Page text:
Signs You Might Be a Vintage Lamp Addict

Hi, everyone. My name is Jenn... and I'm a vintage lamp addict.

(Chorus: "Hi, Jenn!")

I have been picking up interesting old lamps willy-nilly at thrift stores and antique malls for... oh... six years now. But I know I'm not the only one. No, indeed-- studies say Vintage Lamp Addiction affects one in 50. And it is the most popular thrifting addiction right after Wicker Basket Amassment Syndrome, Pyrexia, and Dishaholism.

And so I thought that today, as a Thrift Shop Romantic public service, I would detail for everyone, the top signs that you, too, might suffer from this fascinating yet powerful need for unique yet affordable table lighting.

Signs You Might Have Vintage Lamp Addiction
  • Your hands tremble slightly each time you approach a thrift store lighting section
  • You pick up chandelier crystals at flea markets and salvage yards "just in case."
  • You have three lamps in every room, but only two outlets. And you don't care.
  • You hoard rewiring kits the way some people collect cats.
  • The sight of a box of interesting fennials, or a roll of shade fringe, leaves you a little breathless and dizzy.
  • When you hear people use the phrase "time to cut the cord" you immediately envision a lamp with a wiring problem.
  • When you have a lighbulb idea go off in your head, you can also identify the wattage.
  • You named your daughter Tiffany after your favorite lamp manufacturer. Her middle name is "Wisteria." Your son's name is Dale.
  • You catch yourself checking out the lighting in pubs, those restaurants with all the stuff on the walls, and movie sets.
  • For Christmas, some people ask for new socks or jewelry. You request socket sets.
  • At the corporate holiday party, you're the only one who comes to the party already wearing the lampshade on your head. You bring spare shades for others.

Yes, Vintage Lamp Addiction plugs thrifters into a strange subculture of electricity consumption and unending lamp display rotation. Rehabilitation is rarely successful; addicts find the fascination almost impossible to kick. We see an exciting specimen of lampness and suddenly, we are reaching for our wallets. Before we know it, we are embracing our new find on the way to the car.

We can't help it. You might say, we're simply wired this way!

Otherwise, I hope you see your smiling faces here again this coming Wednesday, for more Treasure Box fun!


Jen said...

Great Post. That chandelier is beautiful. I too am a Thriftaholic think it has something to do with the name?

I'm definitely going to follow you :O)

Jenn Thorson said...

Jen- Given how many Jens there are out there, if we're all also thriftaholics, we might just be supporting the entire thrift store industry ourselves! :)

Power to the Jens. :)

Andrea said...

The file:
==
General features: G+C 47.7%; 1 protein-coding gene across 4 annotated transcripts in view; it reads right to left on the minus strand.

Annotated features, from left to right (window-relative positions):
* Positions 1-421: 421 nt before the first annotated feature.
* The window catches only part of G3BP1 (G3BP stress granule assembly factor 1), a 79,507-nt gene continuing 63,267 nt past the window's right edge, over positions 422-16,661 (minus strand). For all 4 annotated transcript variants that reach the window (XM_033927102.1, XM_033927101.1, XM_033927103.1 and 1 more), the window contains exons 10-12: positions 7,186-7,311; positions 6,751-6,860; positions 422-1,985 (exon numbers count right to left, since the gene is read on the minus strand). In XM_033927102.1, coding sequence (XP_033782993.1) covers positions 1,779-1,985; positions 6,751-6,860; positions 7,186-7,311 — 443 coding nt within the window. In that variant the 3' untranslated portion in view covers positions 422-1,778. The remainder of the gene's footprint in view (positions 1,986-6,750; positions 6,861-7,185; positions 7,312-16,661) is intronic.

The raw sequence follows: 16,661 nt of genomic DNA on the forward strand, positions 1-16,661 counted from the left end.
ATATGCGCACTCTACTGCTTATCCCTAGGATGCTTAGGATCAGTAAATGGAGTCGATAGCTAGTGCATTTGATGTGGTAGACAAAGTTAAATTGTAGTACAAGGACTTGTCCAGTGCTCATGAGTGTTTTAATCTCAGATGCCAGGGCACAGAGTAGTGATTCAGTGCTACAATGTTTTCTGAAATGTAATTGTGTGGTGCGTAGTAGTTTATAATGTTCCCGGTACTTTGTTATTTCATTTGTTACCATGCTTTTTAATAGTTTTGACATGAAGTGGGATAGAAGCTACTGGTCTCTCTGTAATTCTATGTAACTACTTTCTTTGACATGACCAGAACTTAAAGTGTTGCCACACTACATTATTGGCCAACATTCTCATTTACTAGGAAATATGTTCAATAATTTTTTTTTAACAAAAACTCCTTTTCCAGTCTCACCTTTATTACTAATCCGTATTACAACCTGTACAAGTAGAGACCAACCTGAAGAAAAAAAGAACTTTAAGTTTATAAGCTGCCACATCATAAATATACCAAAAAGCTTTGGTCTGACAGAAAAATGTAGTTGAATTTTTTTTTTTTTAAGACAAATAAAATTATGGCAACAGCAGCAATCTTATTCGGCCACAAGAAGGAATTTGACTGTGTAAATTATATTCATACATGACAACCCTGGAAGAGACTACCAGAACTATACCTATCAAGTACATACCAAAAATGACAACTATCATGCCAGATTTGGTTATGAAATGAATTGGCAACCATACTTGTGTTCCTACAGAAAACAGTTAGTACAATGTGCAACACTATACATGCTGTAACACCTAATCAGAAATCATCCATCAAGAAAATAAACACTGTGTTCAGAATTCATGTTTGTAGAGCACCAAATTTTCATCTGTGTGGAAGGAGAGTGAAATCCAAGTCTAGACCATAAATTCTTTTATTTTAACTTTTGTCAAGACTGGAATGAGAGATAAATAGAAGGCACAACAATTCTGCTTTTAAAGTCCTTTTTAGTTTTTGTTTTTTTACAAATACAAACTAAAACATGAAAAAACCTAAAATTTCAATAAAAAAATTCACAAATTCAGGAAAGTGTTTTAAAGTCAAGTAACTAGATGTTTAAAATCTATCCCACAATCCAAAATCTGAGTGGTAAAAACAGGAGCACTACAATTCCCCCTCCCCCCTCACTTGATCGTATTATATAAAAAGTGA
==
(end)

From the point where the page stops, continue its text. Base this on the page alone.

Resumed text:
How hard is it to rewire a lamp? I'm not Martha Stewart and I've never tried to fix any of the lamps that I've thrifted. If something won't work, it's for decorative purposes only at my house. I still need some more shades to go with the assorted lamps that I've stashed away. I do not like plain-jane lampshades, so I need to hustle over to Hobby Lobby and buy some embellishments and get the glue gun out.
So, how many lamps DO you have????
CONFESS It's good therapy.

Fine Life Folk said...

I guess I am on my way. Whenever I'd dine out, I always check out the restaurant's lighting fixtures. I love the sign about having not enough outlets for excess lamps. Great design blog.

finder said...

You might be interested in some more thrifting fun.

Da Old Man said...

Jenn, the first step is admitting you have a problem.

Jenn Thorson said...

Andrea- Not too hard at all. Most rewiring kits come with instructions on how to do it, and really, I should post some here on TSR at some point to share with you all. I really recommend it in the case of vintage lamps, because many a time, I've removed the cord for rewiring only to see the early plastic has started crumbling and decaying. Rewiring ensures things are a lot safer.

And I honestly don't know how many lamps I have. I have a few put away, in addition to the ones I'm using.

Fine Life Folk- Ah, so I'm not the only one looking around a restaurant and thinking, "Wow, those are some nifty lamps!" :)

Da Old Man- Are ya proud of me? :) Technically, you helped inspire this post, you know.

Anonymous said...

The chandalier lamp is gorgeous, but not vintage. I bought the same one at T.J. Maxx a few years ago for 60 dollars.

Anonymous said...

I have met my sister, just observed I have I arts and crafts lamp, a clarice cliff , a newel post gasolier ,hollywood regency lamp, a desk gasolier , 2 cloisonne vase lamps , 2 persian painted lamps , a piano lamp , a castle gasoiler , 2 harp oil lamps , 4 chandeliers , 2 standard lamps , a tole peinte lamp ,2 wall gasoliers , 3 pharmacy lamps ,and about ten odd lamps oh several irish pottery lamps , 2 murano lamps , 2 chrome lamps , and ten oil lamps , that I can think of I think I may have a problem is there a lumanati addiction program as i think I may need help , of the chandelier drops a boxfull just in case there may be a global shortage , if anyone needs a lamp contact me I probably have it jaime kerr healy on facebook